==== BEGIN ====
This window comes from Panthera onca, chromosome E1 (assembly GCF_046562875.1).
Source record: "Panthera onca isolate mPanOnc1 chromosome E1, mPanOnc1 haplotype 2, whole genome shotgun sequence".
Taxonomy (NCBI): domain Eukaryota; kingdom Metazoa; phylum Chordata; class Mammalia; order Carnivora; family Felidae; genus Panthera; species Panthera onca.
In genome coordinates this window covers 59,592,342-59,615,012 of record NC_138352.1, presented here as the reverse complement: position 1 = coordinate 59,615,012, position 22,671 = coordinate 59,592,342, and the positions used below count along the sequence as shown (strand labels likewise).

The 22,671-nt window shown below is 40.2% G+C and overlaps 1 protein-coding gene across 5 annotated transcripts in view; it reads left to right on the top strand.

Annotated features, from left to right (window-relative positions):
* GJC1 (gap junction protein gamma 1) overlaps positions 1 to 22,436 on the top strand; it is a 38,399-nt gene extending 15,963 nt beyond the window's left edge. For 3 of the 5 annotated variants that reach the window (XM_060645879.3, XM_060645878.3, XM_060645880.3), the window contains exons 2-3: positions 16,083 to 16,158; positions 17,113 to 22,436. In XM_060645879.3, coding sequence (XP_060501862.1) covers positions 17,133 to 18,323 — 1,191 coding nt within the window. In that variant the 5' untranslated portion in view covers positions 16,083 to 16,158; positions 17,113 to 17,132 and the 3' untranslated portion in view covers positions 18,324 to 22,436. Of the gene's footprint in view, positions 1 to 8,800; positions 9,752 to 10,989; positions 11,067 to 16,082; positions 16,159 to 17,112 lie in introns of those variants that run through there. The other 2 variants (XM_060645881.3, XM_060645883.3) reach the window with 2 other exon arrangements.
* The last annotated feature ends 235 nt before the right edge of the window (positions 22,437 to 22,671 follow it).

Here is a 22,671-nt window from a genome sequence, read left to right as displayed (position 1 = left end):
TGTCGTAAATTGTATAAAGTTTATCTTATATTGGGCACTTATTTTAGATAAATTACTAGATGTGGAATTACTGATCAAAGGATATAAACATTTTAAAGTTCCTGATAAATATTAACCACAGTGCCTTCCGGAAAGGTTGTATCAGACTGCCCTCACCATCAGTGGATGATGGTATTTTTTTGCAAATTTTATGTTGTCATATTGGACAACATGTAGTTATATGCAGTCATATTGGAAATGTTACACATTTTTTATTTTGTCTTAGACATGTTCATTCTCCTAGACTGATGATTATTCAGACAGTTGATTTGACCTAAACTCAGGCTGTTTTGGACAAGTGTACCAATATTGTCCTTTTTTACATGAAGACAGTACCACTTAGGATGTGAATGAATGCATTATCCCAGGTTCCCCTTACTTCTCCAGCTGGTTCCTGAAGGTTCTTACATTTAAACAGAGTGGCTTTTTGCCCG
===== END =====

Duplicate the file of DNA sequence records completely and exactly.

This window comes from Panthera onca, chromosome E1 (assembly GCF_046562875.1).
Source record: "Panthera onca isolate mPanOnc1 chromosome E1, mPanOnc1 haplotype 2, whole genome shotgun sequence".
Taxonomy (NCBI): domain Eukaryota; kingdom Metazoa; phylum Chordata; class Mammalia; order Carnivora; family Felidae; genus Panthera; species Panthera onca.
In genome coordinates this window covers 59,592,342-59,615,012 of record NC_138352.1, presented here as the reverse complement: position 1 = coordinate 59,615,012, position 22,671 = coordinate 59,592,342, and the positions used below count along the sequence as shown (strand labels likewise).

The 22,671-nt window shown below is 40.2% G+C and overlaps 1 protein-coding gene across 5 annotated transcripts in view; it reads left to right on the top strand.

Annotated features, from left to right (window-relative positions):
* GJC1 (gap junction protein gamma 1) overlaps positions 1 to 22,436 on the top strand; it is a 38,399-nt gene extending 15,963 nt beyond the window's left edge. For 3 of the 5 annotated variants that reach the window (XM_060645879.3, XM_060645878.3, XM_060645880.3), the window contains exons 2-3: positions 16,083 to 16,158; positions 17,113 to 22,436. In XM_060645879.3, coding sequence (XP_060501862.1) covers positions 17,133 to 18,323 — 1,191 coding nt within the window. In that variant the 5' untranslated portion in view covers positions 16,083 to 16,158; positions 17,113 to 17,132 and the 3' untranslated portion in view covers positions 18,324 to 22,436. Of the gene's footprint in view, positions 1 to 8,800; positions 9,752 to 10,989; positions 11,067 to 16,082; positions 16,159 to 17,112 lie in introns of those variants that run through there. The other 2 variants (XM_060645881.3, XM_060645883.3) reach the window with 2 other exon arrangements.
* The last annotated feature ends 235 nt before the right edge of the window (positions 22,437 to 22,671 follow it).

Here is a 22,671-nt window from a genome sequence, read left to right as displayed (position 1 = left end):
TGTCGTAAATTGTATAAAGTTTATCTTATATTGGGCACTTATTTTAGATAAATTACTAGATGTGGAATTACTGATCAAAGGATATAAACATTTTAAAGTTCCTGATAAATATTAACCACAGTGCCTTCCGGAAAGGTTGTATCAGACTGCCCTCACCATCAGTGGATGATGGTATTTTTTTGCAAATTTTATGTTGTCATATTGGACAACATGTAGTTATATGCAGTCATATTGGAAATGTTACACATTTTTTATTTTGTCTTAGACATGTTCATTCTCCTAGACTGATGATTATTCAGACAGTTGATTTGACCTAAACTCAGGCTGTTTTGGACAAGTGTACCAATATTGTCCTTTTTTACATGAAGACAGTACCACTTAGGATGTGAATGAATGCATTATCCCAGGTTCCCCTTACTTCTCCAGCTGGTTCCTGAAGGTTCTTACATTTAAACAGAGTGGCTTTTTGCCCG